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Test automation has become a key enabler of agile development, so it is no surprise that an Agile Testing Pyramid requires automation in order to succeed as an approach.
Michael Cohn’s Agile Testing Pyramid became known to the world in 2009 after he published his book, Succeeding with Agile. The pyramid is a visual representation of the ideal testing distribution of testing a team should follow.
The good thing about the agile testing pyramid is that the logic behind it is timeless and can be applied to any type of software. So you shouldn’t obsess over the ambiguous terms used by Cohn.
Some people might use different terms or percentages for each of these stages, but the most important thing is finding the terms that work for you and your team while keeping the pyramid’s structure.
So how do we execute on each of the pyramid’s layers? Here’s a breakdown of each of the testing categories:
Unit tests corroborate that each individual piece of code that makes up the software is working as intended. This type of testing isolates parts of the system under test (SUT) that don’t have any external dependencies to validate the functionality of each individual part.
This is usually referred to as white-box testing, meaning that the tester knows the internal workings and implementation details.
The idea here is to first test each individual feature at a code level so that we can find bugs as close to the root cause as possible. These tests are most commonly done by developers themselves.
Test-Driven Development (TDD) is a good agile methodology to use in unit testing. It forces the team to translate requirements into test cases before writing any code, therefore making the code simpler and bug-free.
Integration tests ensure that all the interactions between the units of code, as well as with external components, are functioning as intended. By carrying out integration tests we guarantee that the software is communicating properly with external databases, REST APIs, and the like.
This is considered black-box testing because you’re testing the communication between two parts without taking into consideration the inner workings of each of them, like a user. The tester, in this case, supplies input and examines output.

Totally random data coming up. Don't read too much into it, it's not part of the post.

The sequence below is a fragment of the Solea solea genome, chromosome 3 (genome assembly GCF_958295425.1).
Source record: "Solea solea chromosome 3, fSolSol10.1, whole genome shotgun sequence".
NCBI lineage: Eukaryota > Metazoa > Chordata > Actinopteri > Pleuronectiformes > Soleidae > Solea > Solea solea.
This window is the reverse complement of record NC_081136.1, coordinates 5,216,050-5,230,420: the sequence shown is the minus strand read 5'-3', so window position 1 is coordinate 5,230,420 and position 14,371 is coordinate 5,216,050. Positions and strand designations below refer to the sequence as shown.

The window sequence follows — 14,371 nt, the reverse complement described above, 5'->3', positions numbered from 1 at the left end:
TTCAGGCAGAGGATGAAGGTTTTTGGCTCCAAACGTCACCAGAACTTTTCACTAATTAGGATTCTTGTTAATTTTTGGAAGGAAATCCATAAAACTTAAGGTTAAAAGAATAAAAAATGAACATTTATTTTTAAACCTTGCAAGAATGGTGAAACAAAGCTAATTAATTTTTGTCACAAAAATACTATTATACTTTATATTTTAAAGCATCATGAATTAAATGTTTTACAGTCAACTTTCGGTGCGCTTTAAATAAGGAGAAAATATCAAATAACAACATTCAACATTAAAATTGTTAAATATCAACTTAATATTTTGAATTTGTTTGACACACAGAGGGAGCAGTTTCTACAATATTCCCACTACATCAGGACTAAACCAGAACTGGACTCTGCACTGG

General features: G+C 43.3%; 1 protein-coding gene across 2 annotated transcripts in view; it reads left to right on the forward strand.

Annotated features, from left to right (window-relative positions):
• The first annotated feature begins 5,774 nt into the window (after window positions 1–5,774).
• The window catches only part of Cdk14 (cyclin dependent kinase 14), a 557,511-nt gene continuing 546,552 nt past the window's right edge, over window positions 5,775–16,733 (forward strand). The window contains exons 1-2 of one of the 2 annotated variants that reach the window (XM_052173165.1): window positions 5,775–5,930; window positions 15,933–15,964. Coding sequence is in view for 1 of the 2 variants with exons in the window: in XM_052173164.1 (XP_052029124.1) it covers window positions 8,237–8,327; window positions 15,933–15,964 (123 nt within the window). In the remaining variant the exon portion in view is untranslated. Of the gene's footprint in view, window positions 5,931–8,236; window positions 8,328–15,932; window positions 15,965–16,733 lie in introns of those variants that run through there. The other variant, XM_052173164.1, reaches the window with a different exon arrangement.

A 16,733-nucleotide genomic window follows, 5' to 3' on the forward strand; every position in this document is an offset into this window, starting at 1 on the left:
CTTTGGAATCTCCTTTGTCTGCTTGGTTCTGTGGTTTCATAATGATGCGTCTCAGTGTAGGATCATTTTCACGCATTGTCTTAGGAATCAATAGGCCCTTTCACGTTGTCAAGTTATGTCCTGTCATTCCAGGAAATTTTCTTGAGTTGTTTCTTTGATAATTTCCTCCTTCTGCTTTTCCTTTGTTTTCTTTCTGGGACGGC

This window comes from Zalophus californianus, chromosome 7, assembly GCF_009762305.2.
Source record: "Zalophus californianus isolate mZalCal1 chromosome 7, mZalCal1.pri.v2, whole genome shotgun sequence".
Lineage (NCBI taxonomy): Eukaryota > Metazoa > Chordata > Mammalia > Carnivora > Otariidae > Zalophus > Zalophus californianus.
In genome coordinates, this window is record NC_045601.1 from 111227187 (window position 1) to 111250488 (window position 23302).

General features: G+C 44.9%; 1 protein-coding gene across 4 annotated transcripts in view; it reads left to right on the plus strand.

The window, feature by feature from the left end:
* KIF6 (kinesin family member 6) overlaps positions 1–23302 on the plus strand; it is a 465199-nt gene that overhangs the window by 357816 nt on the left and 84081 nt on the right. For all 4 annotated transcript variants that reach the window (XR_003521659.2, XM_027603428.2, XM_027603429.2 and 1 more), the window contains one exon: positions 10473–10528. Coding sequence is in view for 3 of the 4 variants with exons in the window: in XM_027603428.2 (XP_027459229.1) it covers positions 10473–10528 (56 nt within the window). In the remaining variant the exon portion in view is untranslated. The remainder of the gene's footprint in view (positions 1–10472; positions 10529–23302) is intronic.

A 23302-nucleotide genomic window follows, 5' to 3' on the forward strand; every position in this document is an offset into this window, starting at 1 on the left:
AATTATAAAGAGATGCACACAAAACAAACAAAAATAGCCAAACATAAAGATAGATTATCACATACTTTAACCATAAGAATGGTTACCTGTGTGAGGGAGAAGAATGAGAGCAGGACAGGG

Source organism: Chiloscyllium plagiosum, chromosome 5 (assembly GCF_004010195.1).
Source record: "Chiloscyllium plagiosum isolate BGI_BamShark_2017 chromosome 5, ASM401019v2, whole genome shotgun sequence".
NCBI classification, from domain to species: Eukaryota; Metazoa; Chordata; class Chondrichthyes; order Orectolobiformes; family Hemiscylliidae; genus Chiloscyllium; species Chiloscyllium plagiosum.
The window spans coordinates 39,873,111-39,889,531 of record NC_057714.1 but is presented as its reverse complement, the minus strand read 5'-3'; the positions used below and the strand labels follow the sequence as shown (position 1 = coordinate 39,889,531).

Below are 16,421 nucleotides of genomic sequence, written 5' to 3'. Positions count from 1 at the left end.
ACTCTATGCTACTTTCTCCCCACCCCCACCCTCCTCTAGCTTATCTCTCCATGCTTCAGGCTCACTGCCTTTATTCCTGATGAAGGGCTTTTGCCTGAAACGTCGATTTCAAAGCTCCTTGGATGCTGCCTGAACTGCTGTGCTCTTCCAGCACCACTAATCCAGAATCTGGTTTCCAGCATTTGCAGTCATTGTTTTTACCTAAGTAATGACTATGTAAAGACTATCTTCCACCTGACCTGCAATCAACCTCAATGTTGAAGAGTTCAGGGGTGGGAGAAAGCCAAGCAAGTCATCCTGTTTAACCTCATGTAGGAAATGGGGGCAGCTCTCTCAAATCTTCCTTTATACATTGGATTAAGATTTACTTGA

End-to-end tests focus on testing a process from end-to-end, generally from the perspective of the end-user. For that reason, the black-box method is also used here.
Despite doing all we can to minimize the risk of bugs in the previous two levels of the pyramid, the truth is, end-to-end tests will probably still encounter problems in software. Even if we try to reproduce as many user interactions as we possibly can, a single end-user can make the whole system crash in minutes, even after unit, integration, and performance tests have passed.
Related Reading: How to do End-to-end Testing in Agile Teams
Luckily, regression testing, when performed frequently, is a very effective method of discovering these bugs as quickly as possible. If you want to make sure that you ate set up to minimize the risk of bugs, read our blog post: How to Automate Regression Testing (Codeless)
Generally, end-to-end tests span across multiple touch-points and technologies, such as web, desktop, or mobile. This means that this type of testing can be complex and lengthy when performed manually.
If we were to perform these tests manually, we would fall under the traditional or inverted pyramid approach. However, when automating the execution of these tests, we’re able to comply with Cohen’s Agile Pyramid because we now spend only a fraction of the time conducting these tests, and with much better results.
The Test Automation Pyramid offers an agile approach to testing that decreases time to market, the risk of bugs, and siloed software development. It allows organizations to fail fast, and produce higher quality software as a result. In sum, the key benefits are:
But a test automation pyramid methodology is only as good as the automation tool you use. If test automation takes longer to set up, execute and maintain than performing tests manually, then you’re not doing any better than with the Inverted Testing Pyramid methodology.
Not all tools are made equal. Some require coding skills, while others offer low-code or full no-code capabilities. Your choice will depend on your available resources and their level of technical knowledge.
On top of that, not all tools work across technologies, so if you’re hoping to automate end-to-end testing of processes that run across technologies, the tool you choose should have the capability.
Leapwork is a no-code test automation tool that facilitates agile delivery pipelines that use the Test Automation Pyramid methodology. Leapwork allows business users and QA teams to build automation through the use of flowcharts rather than code.
Moreover, it supports end-to-end testing across complex IT environments, allowing you to perform the top layer of the Agile Testing Pyramid as quickly and efficiently as possible.
Are you looking for the right agile test automation tool for your team? Download the whitepaper below to learn about the common pitfalls in automation testing and discover how to find the right agile automation tool to kick off your agile development that fosters collaboration, seamlessly integrates with your existing software infrastructure, and minimizes maintenance to shorten release cycles.